• Description

Newsrooms are reckoning with how journalists can adequately cover an increasingly anti-democratic political movement in the United States. In covering these events, they face a constant challenge of covering all angles of a story without drawing equivalencies between candidates or politicians who operate within the normal bounds of democratic politics and those who may seek to undermine elections and the rule of law. The media has an essential role to play that is unbiased, but not neutral in applying a consistent standard about threats to democracy.

In light of the authoritarian threat, the ongoing process of media evolution and adaptation necessitates that the media may draw on a different toolkit today than it did in the eras of Walter Lippmann's "Public Opinion," the Pentagon Papers, or Watergate.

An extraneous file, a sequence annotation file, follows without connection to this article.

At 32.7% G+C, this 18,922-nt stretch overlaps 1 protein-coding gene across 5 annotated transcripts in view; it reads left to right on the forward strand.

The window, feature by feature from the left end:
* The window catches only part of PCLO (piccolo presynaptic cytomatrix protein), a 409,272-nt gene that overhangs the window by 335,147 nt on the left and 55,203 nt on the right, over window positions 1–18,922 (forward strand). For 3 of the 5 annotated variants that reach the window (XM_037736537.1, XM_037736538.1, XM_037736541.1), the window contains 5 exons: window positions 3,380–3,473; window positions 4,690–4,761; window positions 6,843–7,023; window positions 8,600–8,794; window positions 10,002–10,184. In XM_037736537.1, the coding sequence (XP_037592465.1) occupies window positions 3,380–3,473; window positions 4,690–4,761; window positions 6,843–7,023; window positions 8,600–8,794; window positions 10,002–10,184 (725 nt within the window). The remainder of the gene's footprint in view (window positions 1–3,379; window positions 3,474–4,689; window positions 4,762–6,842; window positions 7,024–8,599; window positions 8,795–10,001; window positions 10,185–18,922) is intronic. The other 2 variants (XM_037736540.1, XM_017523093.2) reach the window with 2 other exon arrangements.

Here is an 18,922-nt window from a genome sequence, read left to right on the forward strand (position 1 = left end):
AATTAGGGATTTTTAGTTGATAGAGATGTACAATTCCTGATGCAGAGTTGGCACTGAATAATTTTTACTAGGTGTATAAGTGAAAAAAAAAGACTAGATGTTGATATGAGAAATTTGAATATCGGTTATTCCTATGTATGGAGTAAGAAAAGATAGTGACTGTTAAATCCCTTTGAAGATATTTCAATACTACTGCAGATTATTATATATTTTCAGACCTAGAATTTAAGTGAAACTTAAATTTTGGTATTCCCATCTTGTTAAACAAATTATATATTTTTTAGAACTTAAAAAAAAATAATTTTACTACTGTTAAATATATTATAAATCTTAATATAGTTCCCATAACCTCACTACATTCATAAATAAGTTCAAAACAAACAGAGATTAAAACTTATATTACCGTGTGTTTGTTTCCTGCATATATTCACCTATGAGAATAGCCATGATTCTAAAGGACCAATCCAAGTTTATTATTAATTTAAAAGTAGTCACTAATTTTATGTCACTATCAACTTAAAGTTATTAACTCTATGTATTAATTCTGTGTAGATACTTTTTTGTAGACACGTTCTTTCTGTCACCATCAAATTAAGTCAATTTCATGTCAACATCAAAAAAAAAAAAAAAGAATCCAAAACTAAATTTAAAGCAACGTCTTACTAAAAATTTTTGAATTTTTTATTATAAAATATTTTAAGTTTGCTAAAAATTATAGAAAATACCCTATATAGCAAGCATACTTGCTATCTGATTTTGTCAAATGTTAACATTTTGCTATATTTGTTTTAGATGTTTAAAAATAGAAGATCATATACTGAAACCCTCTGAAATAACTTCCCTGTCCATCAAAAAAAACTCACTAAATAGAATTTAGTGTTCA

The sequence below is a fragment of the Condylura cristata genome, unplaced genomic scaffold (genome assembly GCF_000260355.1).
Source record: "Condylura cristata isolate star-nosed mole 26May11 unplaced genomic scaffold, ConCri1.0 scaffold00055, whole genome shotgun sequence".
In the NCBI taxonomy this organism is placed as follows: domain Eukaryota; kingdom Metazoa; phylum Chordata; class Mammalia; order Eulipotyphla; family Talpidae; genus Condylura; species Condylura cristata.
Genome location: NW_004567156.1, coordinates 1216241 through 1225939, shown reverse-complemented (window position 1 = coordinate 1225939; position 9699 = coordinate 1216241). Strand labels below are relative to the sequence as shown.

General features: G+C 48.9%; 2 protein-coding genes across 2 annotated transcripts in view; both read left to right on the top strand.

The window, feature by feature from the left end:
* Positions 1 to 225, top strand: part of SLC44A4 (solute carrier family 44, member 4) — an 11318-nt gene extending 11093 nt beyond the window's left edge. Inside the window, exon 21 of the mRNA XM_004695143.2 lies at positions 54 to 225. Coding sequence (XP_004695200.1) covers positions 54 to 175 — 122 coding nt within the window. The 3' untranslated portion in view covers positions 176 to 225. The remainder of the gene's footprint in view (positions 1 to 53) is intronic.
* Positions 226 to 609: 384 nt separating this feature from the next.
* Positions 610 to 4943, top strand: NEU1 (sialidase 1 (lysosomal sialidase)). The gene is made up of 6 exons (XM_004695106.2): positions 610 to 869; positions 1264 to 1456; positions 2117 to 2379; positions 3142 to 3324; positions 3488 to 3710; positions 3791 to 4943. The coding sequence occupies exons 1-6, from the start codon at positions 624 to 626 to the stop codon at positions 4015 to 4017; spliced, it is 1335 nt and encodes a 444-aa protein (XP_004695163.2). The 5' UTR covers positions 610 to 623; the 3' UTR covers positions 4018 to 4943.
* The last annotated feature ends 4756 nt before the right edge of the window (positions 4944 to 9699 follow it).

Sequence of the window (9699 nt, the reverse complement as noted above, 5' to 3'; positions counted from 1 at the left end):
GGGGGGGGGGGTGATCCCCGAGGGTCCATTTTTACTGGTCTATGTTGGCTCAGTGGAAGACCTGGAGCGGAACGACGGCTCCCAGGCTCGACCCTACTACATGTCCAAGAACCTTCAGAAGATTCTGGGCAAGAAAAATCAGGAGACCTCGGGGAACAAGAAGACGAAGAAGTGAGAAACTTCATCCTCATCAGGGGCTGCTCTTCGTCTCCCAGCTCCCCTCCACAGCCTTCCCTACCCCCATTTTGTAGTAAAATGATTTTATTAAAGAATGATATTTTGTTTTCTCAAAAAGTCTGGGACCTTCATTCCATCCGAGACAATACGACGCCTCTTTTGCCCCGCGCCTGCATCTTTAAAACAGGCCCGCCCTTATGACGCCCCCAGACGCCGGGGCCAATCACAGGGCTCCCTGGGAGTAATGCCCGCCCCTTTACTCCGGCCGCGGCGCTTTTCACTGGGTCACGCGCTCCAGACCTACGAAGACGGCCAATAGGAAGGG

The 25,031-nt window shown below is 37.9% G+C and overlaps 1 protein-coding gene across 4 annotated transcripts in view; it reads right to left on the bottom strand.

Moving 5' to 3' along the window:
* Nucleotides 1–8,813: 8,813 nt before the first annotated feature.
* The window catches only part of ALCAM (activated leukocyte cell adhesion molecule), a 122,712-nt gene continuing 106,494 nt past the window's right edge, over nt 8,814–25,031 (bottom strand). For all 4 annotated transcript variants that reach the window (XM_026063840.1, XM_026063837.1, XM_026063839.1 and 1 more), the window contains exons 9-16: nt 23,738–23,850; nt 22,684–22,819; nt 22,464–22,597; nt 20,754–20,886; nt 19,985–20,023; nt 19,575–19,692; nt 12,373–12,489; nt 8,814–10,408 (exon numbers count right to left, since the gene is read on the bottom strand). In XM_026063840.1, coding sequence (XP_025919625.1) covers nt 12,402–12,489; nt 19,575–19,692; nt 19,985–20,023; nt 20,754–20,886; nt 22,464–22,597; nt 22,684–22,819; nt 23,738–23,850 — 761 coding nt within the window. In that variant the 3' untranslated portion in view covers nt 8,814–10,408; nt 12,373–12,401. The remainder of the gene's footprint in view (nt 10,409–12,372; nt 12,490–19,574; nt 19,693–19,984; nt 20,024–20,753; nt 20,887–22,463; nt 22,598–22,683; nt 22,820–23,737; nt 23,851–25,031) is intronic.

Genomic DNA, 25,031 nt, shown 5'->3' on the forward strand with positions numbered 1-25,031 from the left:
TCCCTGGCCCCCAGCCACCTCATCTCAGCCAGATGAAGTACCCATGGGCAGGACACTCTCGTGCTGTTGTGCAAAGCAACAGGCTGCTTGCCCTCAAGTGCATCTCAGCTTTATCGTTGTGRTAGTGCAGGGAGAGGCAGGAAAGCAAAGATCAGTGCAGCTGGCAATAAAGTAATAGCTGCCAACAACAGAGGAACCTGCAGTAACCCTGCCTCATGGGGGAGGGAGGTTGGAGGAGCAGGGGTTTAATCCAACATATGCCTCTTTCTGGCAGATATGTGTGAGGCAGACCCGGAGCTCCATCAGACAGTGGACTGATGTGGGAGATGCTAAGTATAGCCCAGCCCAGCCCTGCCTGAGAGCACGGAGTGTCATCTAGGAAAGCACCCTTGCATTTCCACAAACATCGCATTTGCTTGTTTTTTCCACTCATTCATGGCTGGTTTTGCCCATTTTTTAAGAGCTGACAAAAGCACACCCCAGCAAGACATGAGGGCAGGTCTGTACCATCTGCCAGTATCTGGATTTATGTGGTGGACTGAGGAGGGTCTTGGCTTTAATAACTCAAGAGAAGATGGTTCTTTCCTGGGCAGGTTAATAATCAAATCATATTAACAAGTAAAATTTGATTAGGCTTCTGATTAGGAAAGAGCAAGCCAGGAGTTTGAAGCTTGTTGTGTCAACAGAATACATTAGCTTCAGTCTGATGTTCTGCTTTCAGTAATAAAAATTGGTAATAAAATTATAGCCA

This briefing is designed to help the fourth estate advance this "unbiased but not neutral" role in a healthy democracy by providing two contextualizing resources: a common playbook of tactics used by would-be autocrats in the U.S. and around the globe, and a framework for distinguishing between these authoritarian tactics and normal political jockeying